Into the Wild Divide SOBO: Section D: 106 km

“You will fall out of space and out of time and you will see the truth of what is, and the miraculous what-is-possible.” – Alison Nappi




August 20 – km 658-654 (4 km)

After a great day off in Saskatchewan Crossing, we decide that we may as well hike a few kilometres out this evening. We have already racked-up a lot of spending here – buffets, poutine, ice cream etc. Time to cut the town strings!

We leave around 5, and hike to Mistaya River. The water is deep and fast, with no bridge…and we have to ford it. I’m really nervous and skeptical, but Dan manages to find a reasonable place to cross that is roughly mid-thigh deep. We walk a couple hundred metres further and pitch the tent. Just before we fall asleep tonight, we hear a wolf howling in the most solemn, lonely manner. It doesn’t sound very far off, and we drink in the beautiful music of the wild, as we fall asleep.



August 21 – km 654-624 (30 km)

Today we hike the Howse River area, and up and over Howse Pass. We managed pretty good on our NOBO section, considering the trail is atrocious. The key, however, is that we stuck to the river flats as much as possible, and barely used the actual trail. Parks Canada has not done trail maintenance on some parts of this trail for 26 YEARS. You can imagine what walking through that would look like!

Turns out this time around, it’s a complete breeze. We averaged 4 km/hr, which is staggeringly better than the most commonly reported 1.5 km/hr, when sticking to the “trail.” Dan took a GPS track of our route, in hopes of providing it to future hikers. He was so happy at our speedy progress, and once again, I’ll proclaim that I am so blessed to have such a skilled hiking partner!

There were no bugs. The water was low. The weather was cool. Honestly…a breeze. I get nostalgic for my childhood river flats where I grew up in Ontario – horseback riding, journaling, and splashing in the river. I see now how special wild places were to me, even then, amidst my young girl interest in boys and clothes and such. 🙂









August 22 – km 624-593 (31 km)

I was OUT last night. I felt a little bit sick falling asleep, and woke up not feeling 100% – just mildly under the weather. There are no “sick days” out here, so I submit to my trail life fate. Today, like everyday, you walk!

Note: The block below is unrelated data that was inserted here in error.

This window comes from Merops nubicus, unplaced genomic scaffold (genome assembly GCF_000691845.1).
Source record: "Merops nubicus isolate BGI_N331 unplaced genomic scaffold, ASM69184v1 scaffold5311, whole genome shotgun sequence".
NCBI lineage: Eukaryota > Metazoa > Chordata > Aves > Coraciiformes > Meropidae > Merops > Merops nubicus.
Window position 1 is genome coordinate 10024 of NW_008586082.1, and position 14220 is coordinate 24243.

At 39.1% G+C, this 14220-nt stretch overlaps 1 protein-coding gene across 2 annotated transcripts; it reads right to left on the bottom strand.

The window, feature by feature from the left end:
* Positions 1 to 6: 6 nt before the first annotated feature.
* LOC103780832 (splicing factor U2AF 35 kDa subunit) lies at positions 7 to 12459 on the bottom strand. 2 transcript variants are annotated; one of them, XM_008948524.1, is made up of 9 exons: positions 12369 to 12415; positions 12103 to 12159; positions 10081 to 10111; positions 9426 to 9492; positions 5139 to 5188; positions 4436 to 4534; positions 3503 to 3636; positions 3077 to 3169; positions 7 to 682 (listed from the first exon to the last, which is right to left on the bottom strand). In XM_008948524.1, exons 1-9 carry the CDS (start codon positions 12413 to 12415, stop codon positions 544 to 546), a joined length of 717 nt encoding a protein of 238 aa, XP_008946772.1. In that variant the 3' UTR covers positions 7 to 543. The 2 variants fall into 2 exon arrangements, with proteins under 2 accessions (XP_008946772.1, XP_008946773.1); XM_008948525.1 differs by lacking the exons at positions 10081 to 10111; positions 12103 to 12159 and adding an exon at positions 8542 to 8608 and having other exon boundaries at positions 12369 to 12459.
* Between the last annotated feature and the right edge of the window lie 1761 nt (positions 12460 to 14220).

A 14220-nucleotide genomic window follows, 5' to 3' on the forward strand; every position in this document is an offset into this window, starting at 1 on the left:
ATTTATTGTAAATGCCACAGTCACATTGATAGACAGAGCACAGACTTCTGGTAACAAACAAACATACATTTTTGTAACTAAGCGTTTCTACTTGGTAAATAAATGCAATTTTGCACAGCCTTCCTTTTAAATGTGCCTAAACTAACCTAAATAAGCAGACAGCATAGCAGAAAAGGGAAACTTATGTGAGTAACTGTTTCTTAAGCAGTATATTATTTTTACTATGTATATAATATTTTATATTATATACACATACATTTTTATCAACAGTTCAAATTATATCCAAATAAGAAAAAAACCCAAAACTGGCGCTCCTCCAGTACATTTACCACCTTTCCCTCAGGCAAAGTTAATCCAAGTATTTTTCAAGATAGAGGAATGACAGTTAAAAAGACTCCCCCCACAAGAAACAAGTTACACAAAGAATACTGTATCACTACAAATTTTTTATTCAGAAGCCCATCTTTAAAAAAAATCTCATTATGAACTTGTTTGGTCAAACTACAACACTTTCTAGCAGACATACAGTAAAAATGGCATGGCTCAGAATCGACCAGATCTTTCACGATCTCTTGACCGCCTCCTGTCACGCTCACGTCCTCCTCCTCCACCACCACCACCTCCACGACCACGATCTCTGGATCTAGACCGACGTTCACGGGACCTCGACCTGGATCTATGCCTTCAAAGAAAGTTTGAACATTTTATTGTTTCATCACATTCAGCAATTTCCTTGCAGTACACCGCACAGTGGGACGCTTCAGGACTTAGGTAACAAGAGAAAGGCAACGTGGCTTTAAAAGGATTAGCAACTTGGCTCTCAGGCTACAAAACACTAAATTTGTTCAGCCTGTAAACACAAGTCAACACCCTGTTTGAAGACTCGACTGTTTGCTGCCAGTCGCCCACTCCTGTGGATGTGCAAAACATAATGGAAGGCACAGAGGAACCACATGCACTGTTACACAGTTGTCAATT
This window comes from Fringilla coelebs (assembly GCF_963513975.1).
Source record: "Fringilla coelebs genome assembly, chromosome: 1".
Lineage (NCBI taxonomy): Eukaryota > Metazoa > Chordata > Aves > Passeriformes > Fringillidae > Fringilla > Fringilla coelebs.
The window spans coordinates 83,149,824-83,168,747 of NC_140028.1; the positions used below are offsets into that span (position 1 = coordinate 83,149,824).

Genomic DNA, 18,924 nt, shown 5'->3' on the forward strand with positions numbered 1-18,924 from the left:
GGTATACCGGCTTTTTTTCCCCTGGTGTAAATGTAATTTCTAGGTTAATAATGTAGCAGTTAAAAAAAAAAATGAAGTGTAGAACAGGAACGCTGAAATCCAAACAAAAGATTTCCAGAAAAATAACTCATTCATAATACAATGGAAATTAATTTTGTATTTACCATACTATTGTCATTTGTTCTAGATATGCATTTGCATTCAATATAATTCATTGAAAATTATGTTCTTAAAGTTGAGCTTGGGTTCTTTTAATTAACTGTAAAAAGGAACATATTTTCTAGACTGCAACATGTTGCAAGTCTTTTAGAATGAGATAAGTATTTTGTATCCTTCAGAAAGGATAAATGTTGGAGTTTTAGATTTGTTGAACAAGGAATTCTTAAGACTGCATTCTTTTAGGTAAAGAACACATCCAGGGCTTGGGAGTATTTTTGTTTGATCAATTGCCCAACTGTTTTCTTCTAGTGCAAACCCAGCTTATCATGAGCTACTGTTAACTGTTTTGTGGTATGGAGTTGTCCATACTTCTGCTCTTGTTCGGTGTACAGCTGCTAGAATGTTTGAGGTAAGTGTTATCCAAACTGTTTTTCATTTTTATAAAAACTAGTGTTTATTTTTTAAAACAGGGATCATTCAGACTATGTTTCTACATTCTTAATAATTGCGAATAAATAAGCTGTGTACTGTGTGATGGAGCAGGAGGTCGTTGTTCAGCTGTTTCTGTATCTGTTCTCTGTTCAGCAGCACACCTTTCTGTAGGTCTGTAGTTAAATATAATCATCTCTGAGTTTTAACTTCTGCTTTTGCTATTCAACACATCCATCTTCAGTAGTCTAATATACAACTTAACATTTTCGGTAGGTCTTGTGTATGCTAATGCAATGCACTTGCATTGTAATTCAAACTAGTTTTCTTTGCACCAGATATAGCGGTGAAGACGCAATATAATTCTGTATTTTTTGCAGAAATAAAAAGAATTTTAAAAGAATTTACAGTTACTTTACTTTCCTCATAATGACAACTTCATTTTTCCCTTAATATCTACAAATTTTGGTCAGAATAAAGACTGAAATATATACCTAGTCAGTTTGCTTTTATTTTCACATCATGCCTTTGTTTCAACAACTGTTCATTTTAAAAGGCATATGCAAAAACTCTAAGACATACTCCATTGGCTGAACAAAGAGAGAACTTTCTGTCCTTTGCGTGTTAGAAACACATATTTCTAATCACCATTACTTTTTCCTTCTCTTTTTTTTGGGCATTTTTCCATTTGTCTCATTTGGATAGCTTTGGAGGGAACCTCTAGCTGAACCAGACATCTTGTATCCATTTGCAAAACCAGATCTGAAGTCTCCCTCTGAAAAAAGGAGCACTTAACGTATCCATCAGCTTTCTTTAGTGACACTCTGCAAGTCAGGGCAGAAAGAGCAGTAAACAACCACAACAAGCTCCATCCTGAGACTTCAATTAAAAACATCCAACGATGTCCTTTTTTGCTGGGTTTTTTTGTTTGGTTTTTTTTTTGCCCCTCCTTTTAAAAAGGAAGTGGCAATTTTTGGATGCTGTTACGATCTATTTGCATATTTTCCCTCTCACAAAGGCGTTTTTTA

More precisely, today we walk the David Thompson Heritage Trail. It’s in dire need of repair, with willows and brush overgrowth, as well as trail erosion that falls right into the river it follows. It’s sad, really, because Mr. David Thompson deserves a trail fit for his contribution to exploration and map making. I guess on the positive side, this gives a sense of how he may have felt, pushing his ways through alders and fording gushing rivers, all in the name of exploration.

Last time, a massive portion of this trail was either flooded with the high river water or was completely lost in the river itself. Today, the water is significantly lower, and we find it way more pleasant. We motor along, finishing the 7 kilometres in good time. Afterwards, We walk the flat and welcoming road and notice a black bear walking on the road towards us. He or she is completely oblivious to us, just sauntering along, minding their own business. The bear is, however, walking directly at us, so it’s time to make our presence known. A couple loud and deep yells did the trick, and the bear sheepishly scampers away.

Later, we arrive at Blaeberry River. As we round the corner towards the bridge, there’s a large, lone mountain goat standing off to the side in some grass. It’s large, so we believe it is a male. Dan snaps a photo, and gets some video footage. Out of nowhere, the goat just decides to book it! He runs up the river bed at an alarming speed, and crashed into the deep and fast river, then out of sight. It was really impressive! We both wanted to see a mountain goat SO BADLY, and are all smiles from this encounter! Our “mega fauna spotting wish list” still includes wolves, foxes, and elk. Fingers crossed!